Mildly panicked, I tell Barb I can’t see any names. She is busy and can’t help me; in fact, she’s not even listening to me. I try other workstations and those screens are black and I can’t seem to log in to any of them. And then I notice that it’s getting dark in the office and no one has turned the lights on. I ask Barb where the light switches are, and she just says, “over there. Right there,” as if I have to be stupid not to know where they are. And I’m still asking her about the grandmother who’s waiting in the hall, and she finally tells me that their appointment isn’t until 5:30 and they’re an hour early.
By the time I go to tell grandmom this fact, they’re already being led back to an exam room and I’m off the hook. I go back to the front desk and there’s a handful of moms standing there, and suddenly there’s my DAD – telling a joke and everyone is completely enthralled. And I’m all like, Dad! What are you doing here?! And everyone looks at me like, ssssh!!!
And suddenly, it’s morning.
As another year turns the corner, I cleanse my inbox of useless emails and spam, browse the pages of social media for inspiration. I get emails from a website that offers design inspiration for your home and garden and life. One included a reminder about, and how and where, to start decluttering your space.
Purging is one of my favorite things to do. So Tuesday, after everyone left the house and me in it all alone…. I did what any jacked-up-on-coffee housewife would do. I started cleaning out the kitchen drawers, cabinets, the kitchen antique cabinet I use for cookbooks, office and diabetes supplies, and the china cabinet in the dining room. I threw stuff away. I started filling a box to be donated next week to the Purple Heart.
Extra, unused glassware packed up for the bar we haven’t built yet. Old coffee mugs going to Todd’s office. Several hundred corks I’m deciding what to craft with. Trivets for everyone! Or maybe a bustier? Just kidding. I’m not that energetic.
The Christmas tree is still up, though yesterday morning I started pulling ornaments off with the branches attached. This was not intentional, by the way. In this case, the tree completely died before we took it down. And when I say completely, I mean the only stage left from here is petrification.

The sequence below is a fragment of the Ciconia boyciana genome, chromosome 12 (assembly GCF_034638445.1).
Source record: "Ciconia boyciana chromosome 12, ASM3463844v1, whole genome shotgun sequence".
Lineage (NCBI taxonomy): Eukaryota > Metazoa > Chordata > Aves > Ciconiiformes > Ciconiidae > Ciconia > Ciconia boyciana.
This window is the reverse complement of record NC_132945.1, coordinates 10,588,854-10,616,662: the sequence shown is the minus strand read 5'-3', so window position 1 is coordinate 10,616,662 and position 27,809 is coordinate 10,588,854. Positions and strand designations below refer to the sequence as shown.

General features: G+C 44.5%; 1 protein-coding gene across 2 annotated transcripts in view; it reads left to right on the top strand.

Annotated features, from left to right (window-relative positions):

Todd’s brilliant idea was to get the garden loppers and cut off the branches and carry them out separately. That was supposed to be my job yesterday. Then he would carry out the trunk. I thought I’d get creative and make it look like the Charlie Brown tree. However, I have a very bad elbow and the loppers weren’t working very well and I decided I wasn’t doing it. V picked them up and went all Edward Scissorhands on that tree, making an impressive transformation, and I only stopped her long enough to remind her not to cut off her own fingers or the curtains on the windows.
Together we cleaned up that entire space and I carried what was left of the tree out the sliders and dropped it off the end of the deck. It’s Todd’s problem now. And when he got home he expressed surprise that I’d done it, and I made sure to point out how difficult it was to lop off the branches with my bad elbow, you know… and he picked up the loppers on the counter and said, “you used these?” Because, apparently, those are bush loppers, not branch cutters like the ones in the garage and really – how was I supposed to know the difference, I screamed. But I only screamed in my head, because he’d only just gotten home and I didn’t want him to feel unwelcome.
En medias res, I am still cleaning up the aftermath of the holidays and at least one kid who doesn’t know how to put. shit. away. AND, doing eight loads of laundry, including Todd’s which I swear we just did three days ago but he insists was over a week ago. With the way things are going for the two of us, in another 10 years they’ll be putting us in a home because one of us left the stove on.
And that’s only if we survive ourselves until then, since Todd damn near aspirated a Jolly Rancher last night and I was afraid I was going to have to Google the Heimlich maneuver while he turned blue. Thankfully that didn’t happen. Meanwhile, my body parts just keep turning on me in ways that are not funny and I wonder sometimes if the only way left is down.
Anyway, I have books to read and books to give away, drawers and more drawers in the bedroom to empty and sort, and that walk-in closet with the fallen rod that is overflowing with ironing and other stuff that the cat has assumed is his new bedroom. I have renovations I am capable of doing that are awaiting another day and another pot of crack coffee.
It’s day 3 and I have already finished 6 loads of wash, ran the treadmill, and set up the Roomba – which, by the way, was hilarious. The cat left his coveted spot under the tree to check out this thing running through the dining room and seemed nonplussed by it until it doubled back on him while he was eating from his bowl. Sabra of course jumped out of her bed when it neared the living room and took off for parts unknown, until the kids came home and the thing had recharged itself to vacuum my bedroom.
Veruca came running to tell me it had sucked up the strings of my jacket. The chaos that ensued was nothing short of a circus. Todd called just as I was running to rescue my jacket and, as I stooped over to retrieve it, Sabra body-slammed me from behind and I almost face-planted onto the Roomba. Both kids were hysterical but I was NOT. Todd asked if he could call me back. Because he can’t handle a conversation that includes two hysterical kids and a hyper dog and a screaming wife.